“Balance, peace, and joy are the fruit of a successful life. It starts with recognizing your talents and finding ways to serve others by using them.” – Thomas Kinkade
This past Sunday, the boys and I woke up early and went for a paddle and a short hike. Greeted with brilliant, expansive blue skies and chattering birds, Norman and I first took to the waters (seen above). Followed by a walk with both the boys (Oscar is quite the avid swimmer and would prefer to jump off the board and swim to shore, thus happy to wait for our return), later that morning I shared a few videos of Norman walking about on my paddle board which prompted an observation by a reader, “Norman is able to maintain is balance quite well.”
And she was absolutely correct, but as I shared with her, he has four legs and has a lower center of gravity – both making the task of balance far simpler. But the truth is, what I was reminded of when I began paddling with my boys was the importance that I first find my balance on the board so that they will be able to trust and adjust as necessary to keep theirs.
The “aha” discovery I have had with this paddleboarding truth is that, just as it is important for the paddler to first find their balance so that the journey can be enjoyable and free of falling in to the water, so too must we find our balance in our lives in order to fully appreciate the life we are living. And while some would dismiss a life balance as impossible, I tend to agree with novelist Frank Herbert, “There is no secret to balance. You just have to feel the waves.” In other words, our lives – each day, each year, each decade – are in constant flux, but so long as we are present, listening to ourselves, our needs and truly knowledgeable of who we are, we can adjust as necessary with each undulation to find the balance we seek.
Before I considered inviting my dogs onto my board with me, I first learned how to paddle well on my own. Yes, I fell in on my first try when I eased up, stood up too straight and didn’t engage my leg muscles. Just like that I fell over. And just to make sure I learned my lesson (and indeed I hadn’t yet), I promptly fell back in again. Needless to say (knocking on wood now), I haven’t fallen in since.
It was in 2015 that the boys finally joined me (I learned how to paddle in 2014 after wanting for a few years prior to find someone who would teach me), and while it took time for them to trust the board and the movements, the only time they have fallen in was when they stepped off the board (last year Norman becoming curious about a passing duck floating down the river as we paddled up – no buddy, you can’t walk on water): It was never because they lost their balance. They have always been able to keep their balance (and they have never caused me to lose my balance), thus, the trust between us has grown. (Note: Norman, because I was balanced, was quickly lifted back into the board and we kept paddling.)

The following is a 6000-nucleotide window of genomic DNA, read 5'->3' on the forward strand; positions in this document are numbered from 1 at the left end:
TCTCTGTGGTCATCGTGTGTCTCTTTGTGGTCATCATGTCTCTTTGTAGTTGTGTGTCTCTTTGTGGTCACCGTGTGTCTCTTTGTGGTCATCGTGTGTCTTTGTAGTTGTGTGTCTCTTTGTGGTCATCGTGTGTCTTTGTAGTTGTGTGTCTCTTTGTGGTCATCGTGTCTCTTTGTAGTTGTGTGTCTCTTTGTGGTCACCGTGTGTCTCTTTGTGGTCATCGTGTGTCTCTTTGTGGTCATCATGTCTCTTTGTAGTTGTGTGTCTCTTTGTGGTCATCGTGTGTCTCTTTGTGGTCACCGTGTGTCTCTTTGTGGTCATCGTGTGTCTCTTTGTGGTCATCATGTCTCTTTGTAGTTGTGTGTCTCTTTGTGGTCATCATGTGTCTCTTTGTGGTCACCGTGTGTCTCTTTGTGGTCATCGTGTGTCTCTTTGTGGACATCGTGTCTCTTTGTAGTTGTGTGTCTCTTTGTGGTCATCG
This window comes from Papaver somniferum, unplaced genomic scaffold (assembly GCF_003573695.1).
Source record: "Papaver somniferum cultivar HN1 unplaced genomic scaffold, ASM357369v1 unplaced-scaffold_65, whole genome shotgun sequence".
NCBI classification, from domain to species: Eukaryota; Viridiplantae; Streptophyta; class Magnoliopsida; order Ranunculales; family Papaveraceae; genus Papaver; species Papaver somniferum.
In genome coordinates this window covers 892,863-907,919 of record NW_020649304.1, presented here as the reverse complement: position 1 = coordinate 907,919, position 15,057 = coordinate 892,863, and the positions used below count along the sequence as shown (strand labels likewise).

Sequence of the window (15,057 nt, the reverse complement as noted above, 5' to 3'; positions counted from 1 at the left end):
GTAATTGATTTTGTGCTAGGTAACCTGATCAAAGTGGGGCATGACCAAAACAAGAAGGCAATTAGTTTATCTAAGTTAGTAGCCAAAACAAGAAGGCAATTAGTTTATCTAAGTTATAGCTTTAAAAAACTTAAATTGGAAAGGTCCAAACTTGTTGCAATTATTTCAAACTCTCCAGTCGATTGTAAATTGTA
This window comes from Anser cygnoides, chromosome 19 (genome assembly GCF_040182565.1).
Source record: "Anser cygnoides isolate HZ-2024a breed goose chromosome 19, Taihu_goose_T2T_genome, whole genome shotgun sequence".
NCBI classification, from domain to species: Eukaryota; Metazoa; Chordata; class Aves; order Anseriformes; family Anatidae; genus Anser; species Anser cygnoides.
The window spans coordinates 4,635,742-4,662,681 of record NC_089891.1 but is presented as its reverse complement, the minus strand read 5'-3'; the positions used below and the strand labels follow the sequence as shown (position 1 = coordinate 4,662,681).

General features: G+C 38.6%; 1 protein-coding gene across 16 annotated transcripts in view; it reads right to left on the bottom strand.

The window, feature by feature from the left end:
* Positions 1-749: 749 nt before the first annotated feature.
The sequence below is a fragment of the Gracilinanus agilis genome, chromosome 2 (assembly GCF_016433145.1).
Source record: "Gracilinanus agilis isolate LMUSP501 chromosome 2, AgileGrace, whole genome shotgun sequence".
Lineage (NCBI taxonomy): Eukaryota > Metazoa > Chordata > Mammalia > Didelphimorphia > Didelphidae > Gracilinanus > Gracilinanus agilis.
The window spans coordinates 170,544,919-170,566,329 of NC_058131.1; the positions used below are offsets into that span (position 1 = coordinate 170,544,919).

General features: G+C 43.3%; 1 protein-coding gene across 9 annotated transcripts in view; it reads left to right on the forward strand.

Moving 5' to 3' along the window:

Back to the life lesson. Often we ask of others to build something with us that we hope will last when we haven’t found our equilibrium in our own lives. Not having done this, we shouldn’t berate ourselves, but in hindsight, it’s important to recognize why we weren’t able to build a solid foundation if the relationship, the job, the project never blossomed as we had hoped.
When we know how to balance our own lives in a world that is in constant motion (and us along with it as we are growing and changing as well), we know how and why we need to put up certain boundaries and to do so tactfully but with certainty – letting any guilt that others may try to place upon us roll off our backs. When we know how to “feel the waves” that make up our lives, others can also come to depend upon us: to know when we say yes, we will show up; when we say no, there is a reason that isn’t personal, but necessary for reasons we do not have to explain unless we want to; and when we say this is what I can do, it’s not a negotiation, but an opportunity signaling we want to engage, but can only do so much in order to execute at our best. Therefore being dependable to others enables us to build stronger relationships, not least of which is with ourselves. And yet another plus to knowing how to balance our know lives: We can more easily recognize when others’ lives are out of balance and won’t work well with our own, or at least when we should step back and let them figure it out so that we don’t fall into the water with them.
The life we wish to live requires engagement on our part. A constant involvement and participation. And in order to engage, participate and get involved, we have to know what we want to create. Once we know what life we want to build for ourselves, achieving balance becomes far easier.
“Balance comes in the moments you stand up for the life you truly want, by making choices that align with that life.”
And just like a tranquil paddle up and down the Deschutes River with my dog Norman, you create moments and memories that enrich the everyday.
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